Photos have been historically considered as a means to record history. But the proliferation of digital devices and social media have turned photography into a visual language. Photos go viral for a multitude of reasons (e.g. humor), but it’s often stories that effectively communicate a story that resonate with our humanness and humanity. I’ve recently come across two examples where good stories arguably beat out better photos as shown by the viral spread throughout social media. Do you agree? Read more…
Posts Tagged ‘stories’
Since it first burst onto the scene, Snapchat has become a major player in the social fabric of today. Once, the self-destructing photo messaging model was considered a fad, but no more. As Snapchat surges towards the possibility of a billion dollar valuation and usage statistics continue to climb, that “fad” is clearly more than just that.
But that doesn’t mean the Snapchat team has been sitting in the office twiddling their thumbs, they’ve been hard at work creating an exciting update that was finally announced today called Stories. Read more…
Earlier this year, we shared a beautiful short documentary, titled “Silver & Light“, which featured Los Angeles-based photographer Ian Ruhter and the gigantic wet plate photographs he shoots using a van that he converted into a massive camera. Since then, Ruhter’s work has received a good deal of attention; the video now has nearly 1 million views, and Ruhter has been traveling around the country and using his special photography to tell the stories of people he meets.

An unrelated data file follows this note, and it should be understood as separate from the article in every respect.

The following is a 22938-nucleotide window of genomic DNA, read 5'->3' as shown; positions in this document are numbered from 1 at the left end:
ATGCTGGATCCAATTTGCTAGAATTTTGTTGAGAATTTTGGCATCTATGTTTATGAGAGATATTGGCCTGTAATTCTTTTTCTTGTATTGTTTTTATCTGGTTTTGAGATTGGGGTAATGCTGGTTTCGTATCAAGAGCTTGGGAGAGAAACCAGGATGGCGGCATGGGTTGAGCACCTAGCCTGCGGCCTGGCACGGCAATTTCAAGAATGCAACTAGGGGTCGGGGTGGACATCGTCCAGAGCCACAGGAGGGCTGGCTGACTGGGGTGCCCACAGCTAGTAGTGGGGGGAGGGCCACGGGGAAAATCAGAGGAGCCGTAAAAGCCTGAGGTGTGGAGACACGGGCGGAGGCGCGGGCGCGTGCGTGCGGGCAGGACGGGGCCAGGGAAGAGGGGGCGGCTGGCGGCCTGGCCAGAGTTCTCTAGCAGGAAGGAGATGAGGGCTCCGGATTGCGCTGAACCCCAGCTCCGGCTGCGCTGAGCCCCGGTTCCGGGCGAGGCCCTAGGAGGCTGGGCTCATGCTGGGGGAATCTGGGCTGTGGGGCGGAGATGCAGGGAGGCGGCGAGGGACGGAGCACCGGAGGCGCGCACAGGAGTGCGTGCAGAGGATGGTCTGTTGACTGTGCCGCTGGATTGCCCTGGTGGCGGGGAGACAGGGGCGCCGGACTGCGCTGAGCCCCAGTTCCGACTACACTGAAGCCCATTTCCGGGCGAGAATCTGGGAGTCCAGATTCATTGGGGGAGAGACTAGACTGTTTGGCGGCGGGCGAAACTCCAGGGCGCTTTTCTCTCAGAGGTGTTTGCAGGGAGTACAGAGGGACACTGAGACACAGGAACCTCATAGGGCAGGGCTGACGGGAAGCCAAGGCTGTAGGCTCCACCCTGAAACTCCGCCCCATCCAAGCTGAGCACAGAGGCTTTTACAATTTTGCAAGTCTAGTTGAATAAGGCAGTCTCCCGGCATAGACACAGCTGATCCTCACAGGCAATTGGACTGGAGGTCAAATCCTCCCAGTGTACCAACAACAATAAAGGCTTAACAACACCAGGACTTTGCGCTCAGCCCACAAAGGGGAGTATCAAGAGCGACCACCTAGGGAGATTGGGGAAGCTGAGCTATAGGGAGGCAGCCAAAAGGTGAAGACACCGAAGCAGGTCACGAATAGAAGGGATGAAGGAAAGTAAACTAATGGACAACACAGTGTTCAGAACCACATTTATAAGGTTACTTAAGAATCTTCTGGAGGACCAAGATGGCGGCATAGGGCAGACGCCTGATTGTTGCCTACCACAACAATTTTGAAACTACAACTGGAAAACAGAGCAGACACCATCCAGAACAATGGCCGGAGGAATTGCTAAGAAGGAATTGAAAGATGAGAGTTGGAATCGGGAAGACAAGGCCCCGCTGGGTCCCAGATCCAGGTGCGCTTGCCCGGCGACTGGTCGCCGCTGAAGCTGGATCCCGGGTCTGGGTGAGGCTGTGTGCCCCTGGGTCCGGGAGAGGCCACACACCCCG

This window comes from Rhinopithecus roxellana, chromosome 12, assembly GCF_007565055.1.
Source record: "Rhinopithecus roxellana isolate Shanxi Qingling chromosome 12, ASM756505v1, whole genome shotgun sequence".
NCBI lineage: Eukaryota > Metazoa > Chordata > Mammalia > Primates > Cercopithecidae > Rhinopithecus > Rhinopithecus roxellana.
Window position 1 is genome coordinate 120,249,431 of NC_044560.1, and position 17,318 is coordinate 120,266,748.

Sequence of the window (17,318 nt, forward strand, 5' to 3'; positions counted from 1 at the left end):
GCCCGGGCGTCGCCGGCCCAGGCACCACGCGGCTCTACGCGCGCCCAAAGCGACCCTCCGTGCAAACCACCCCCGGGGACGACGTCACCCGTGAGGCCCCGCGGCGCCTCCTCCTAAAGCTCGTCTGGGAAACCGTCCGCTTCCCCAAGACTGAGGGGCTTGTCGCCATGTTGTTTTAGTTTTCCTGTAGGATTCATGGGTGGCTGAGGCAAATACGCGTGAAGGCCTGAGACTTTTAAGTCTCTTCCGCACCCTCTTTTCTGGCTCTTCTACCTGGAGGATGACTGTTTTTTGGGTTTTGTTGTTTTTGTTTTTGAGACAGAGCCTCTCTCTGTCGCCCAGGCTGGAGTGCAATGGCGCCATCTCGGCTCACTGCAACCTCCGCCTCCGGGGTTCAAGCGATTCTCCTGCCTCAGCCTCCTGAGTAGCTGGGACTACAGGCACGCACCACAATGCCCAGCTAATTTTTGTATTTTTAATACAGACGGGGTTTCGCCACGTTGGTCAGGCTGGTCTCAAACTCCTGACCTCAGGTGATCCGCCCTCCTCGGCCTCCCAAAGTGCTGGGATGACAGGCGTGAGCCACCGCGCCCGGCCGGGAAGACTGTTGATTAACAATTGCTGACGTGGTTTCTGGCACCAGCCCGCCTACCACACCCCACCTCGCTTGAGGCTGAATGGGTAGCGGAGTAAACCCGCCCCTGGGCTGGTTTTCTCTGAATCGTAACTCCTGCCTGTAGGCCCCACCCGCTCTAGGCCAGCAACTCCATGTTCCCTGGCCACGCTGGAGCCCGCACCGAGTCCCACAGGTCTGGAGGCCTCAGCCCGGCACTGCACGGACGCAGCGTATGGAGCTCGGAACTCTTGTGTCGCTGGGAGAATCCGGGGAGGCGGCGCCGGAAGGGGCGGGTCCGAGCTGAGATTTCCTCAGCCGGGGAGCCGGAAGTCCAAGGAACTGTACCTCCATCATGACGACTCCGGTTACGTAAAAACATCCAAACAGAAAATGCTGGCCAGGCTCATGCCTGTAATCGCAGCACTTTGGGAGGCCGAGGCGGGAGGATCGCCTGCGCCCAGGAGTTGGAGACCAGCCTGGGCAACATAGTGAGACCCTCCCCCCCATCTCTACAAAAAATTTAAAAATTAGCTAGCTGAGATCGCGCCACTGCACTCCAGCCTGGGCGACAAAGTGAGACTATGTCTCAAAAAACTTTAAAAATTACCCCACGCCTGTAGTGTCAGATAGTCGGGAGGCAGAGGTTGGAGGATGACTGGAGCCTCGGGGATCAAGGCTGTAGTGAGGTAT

He has just released the new video above, titled “American Dream.” It’s an inspiring look at some of Ruhter’s first shoots for the project (note: it contains some strong language).
Andy Adams of FlakPhoto has an interesting new digital exhibition titled Looking at the Land — 21st Century American Views that features 88 landscape photographs captured around the United States since 2000. What’s neat is that each of the images is accompanied by an explanation of “why” it exists. Adams asked each of the photographers the same questions, with the main one being, “Why did you photograph this place?”